During a tense meeting that included shouting from several Keller ISD parents, causing board President Charles Randklev to remove some of the more raucous audience members and one board member to walk out before the vote was cast, the Keller ISD board voted 6-0 to approve a resolution to accept volunteer chaplains.

How it happened

Before the board discussed the resolution, interim Superintendent John Allison informed the audience why the board was taking action on it. He said the resolution helps the board meet the requirements for Senate Bill 763, a law that was passed that allows districts to employ a chaplain instead of a school counselor to perform the duties of a school counselor.

Allison went on to say there is no intent to replace counselors with chaplains. He reminded the audience all volunteers go through background checks and must abide by district guidelines.

“Tonight’s resolution doesn’t change that at all,” Allison said.

The backstory

According to district documents, Section 23.001 of the Texas Education Code permits the district to accept as a volunteer a chaplain to provide support, services and programs for students as assigned by the board of trustees.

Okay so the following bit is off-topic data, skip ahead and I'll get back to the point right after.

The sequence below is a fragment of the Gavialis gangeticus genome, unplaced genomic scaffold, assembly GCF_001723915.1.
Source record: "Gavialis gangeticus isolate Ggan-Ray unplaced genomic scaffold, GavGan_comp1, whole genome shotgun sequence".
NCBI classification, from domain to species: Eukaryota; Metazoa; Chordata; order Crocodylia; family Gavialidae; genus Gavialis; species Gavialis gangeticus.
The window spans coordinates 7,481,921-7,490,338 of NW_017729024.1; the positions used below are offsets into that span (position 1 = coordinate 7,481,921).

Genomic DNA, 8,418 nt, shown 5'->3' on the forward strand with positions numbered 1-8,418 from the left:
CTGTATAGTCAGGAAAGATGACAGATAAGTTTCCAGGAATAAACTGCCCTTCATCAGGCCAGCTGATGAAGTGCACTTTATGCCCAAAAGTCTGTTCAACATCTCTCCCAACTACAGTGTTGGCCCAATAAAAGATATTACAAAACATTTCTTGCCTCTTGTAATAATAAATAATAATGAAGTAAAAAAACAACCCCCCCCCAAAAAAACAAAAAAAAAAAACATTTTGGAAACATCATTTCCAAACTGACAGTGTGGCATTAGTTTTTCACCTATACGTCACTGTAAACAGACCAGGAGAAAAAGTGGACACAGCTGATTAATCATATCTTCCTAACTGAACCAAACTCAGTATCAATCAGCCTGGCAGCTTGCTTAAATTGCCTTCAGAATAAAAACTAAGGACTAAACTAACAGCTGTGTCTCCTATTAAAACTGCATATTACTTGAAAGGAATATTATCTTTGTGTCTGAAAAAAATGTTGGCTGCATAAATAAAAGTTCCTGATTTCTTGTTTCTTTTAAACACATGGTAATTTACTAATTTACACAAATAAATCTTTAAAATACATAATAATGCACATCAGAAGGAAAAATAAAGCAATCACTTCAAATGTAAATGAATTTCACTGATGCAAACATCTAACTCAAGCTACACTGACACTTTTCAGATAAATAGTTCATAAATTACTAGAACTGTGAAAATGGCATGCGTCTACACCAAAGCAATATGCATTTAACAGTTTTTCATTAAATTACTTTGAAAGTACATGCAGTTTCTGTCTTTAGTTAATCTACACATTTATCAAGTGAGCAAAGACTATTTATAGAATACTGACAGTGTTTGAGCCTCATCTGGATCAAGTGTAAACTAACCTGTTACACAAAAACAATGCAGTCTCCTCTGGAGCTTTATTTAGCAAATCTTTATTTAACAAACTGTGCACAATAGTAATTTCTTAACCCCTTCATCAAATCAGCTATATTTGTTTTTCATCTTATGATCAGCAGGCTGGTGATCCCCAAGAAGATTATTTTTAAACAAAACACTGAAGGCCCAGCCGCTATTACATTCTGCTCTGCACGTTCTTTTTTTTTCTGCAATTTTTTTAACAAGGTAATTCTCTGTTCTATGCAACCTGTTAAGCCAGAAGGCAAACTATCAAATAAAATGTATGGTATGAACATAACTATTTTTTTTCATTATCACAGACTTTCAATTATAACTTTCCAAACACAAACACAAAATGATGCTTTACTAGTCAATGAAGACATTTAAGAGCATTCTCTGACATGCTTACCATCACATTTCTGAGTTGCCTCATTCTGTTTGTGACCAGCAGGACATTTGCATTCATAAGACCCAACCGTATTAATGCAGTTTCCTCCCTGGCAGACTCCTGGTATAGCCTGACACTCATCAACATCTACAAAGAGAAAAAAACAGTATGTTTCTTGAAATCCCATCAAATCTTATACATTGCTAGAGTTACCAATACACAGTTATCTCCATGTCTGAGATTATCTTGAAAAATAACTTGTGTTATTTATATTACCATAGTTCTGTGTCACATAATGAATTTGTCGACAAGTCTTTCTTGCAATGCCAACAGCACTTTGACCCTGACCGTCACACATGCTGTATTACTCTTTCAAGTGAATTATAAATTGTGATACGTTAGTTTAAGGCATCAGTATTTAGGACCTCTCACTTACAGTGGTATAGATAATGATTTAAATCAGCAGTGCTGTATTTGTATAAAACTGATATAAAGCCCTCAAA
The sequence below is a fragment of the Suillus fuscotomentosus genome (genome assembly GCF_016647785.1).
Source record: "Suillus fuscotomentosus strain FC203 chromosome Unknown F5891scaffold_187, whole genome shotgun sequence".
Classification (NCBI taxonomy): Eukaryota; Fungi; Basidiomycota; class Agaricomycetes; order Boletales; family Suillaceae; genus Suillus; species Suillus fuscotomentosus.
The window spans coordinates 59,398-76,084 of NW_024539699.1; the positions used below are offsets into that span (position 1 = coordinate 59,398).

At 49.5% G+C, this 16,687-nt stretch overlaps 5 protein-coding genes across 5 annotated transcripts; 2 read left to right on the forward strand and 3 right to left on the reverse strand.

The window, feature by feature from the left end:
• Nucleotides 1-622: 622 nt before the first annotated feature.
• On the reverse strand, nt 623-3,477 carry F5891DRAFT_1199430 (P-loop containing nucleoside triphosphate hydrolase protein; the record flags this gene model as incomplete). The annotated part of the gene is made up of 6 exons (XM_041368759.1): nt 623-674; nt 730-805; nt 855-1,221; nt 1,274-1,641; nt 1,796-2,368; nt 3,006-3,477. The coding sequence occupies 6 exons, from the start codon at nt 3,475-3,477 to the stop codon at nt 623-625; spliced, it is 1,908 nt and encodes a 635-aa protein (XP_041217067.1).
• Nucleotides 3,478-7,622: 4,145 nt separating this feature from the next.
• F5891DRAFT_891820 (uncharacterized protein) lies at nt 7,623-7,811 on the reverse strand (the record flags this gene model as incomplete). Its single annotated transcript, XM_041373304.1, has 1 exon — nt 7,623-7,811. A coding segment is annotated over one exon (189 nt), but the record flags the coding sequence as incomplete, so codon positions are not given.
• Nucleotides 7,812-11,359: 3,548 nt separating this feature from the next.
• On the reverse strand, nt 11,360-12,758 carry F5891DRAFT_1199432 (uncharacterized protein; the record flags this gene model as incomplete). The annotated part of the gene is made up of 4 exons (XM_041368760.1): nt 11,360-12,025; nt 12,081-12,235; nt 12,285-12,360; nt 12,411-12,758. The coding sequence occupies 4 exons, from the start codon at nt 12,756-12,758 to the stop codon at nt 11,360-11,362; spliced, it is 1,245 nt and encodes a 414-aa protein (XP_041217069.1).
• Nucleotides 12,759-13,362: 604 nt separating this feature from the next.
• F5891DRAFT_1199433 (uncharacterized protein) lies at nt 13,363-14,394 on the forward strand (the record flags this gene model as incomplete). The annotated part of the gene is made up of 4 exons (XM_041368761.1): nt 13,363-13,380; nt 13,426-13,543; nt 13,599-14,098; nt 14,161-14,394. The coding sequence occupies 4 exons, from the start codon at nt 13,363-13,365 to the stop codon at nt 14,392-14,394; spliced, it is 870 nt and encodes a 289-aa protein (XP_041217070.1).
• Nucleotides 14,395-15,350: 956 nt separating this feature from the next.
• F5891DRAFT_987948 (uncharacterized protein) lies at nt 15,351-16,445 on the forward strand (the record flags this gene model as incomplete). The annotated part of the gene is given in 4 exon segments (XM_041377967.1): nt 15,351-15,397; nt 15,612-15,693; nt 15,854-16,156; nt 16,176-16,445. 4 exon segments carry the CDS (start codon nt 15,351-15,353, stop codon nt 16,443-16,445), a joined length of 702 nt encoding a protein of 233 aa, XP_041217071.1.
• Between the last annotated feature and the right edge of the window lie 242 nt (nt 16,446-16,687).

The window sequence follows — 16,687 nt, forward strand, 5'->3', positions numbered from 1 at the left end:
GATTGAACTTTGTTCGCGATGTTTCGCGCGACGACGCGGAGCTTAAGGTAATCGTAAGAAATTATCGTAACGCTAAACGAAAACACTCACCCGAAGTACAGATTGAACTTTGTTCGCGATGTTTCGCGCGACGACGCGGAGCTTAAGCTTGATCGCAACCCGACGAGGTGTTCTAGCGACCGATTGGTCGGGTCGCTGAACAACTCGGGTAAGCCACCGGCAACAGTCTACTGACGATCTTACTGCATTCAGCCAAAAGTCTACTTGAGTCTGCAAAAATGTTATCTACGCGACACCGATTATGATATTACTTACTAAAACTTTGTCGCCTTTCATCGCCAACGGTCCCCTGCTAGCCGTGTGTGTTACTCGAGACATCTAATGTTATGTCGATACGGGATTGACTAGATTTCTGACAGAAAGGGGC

District documents also state Senate Bill 763, which was passed by the 88th Texas Legislature, requires each school board in the state to take a record vote between Sept. 1 and March 1 on whether to adopt a policy authorizing campuses to accept a chaplain as a volunteer.

Diving in deeper

Several members of the audience spoke out against the resolution during the public comments portion of the meeting, including Jeff Cohen, immediate past president of Congregation Beth Israel in Colleyville. Cohen said he was among four people who were held hostage on Jan. 15, 2022, when a gunman entered the synagogue during services.

“I’ve seen firsthand when religious fervor goes wrong,” Cohen said. “Even people with the best intentions will say the wrong things. [For example], tell a girl whose mother just died of cancer that she didn’t pray hard enough. Friends, that’s just not what we need right now.”

Board Vice President Sandi Walker, Place 3, said by approving the resolution, the board was doing what many other public entities have already had in place for years.

“Chaplains serve our legislative bodies, our military, hospitals, college campuses, police departments, fire and other first responders, collegiate and professional sports teams, and our prison system,” Walker said.

As Place 7 trustee Ruthie Keyes began to speak out against the resolution, she was interrupted by Randklev, who said Keyes was speaking about a separate issue. That argument caused a member of the audience to interrupt the meeting and then be escorted from the building by police.

Keyes followed that audience member out of the building shortly after, stating, “For those of you who want to hear the end of [my statement], I’ll be right out there.”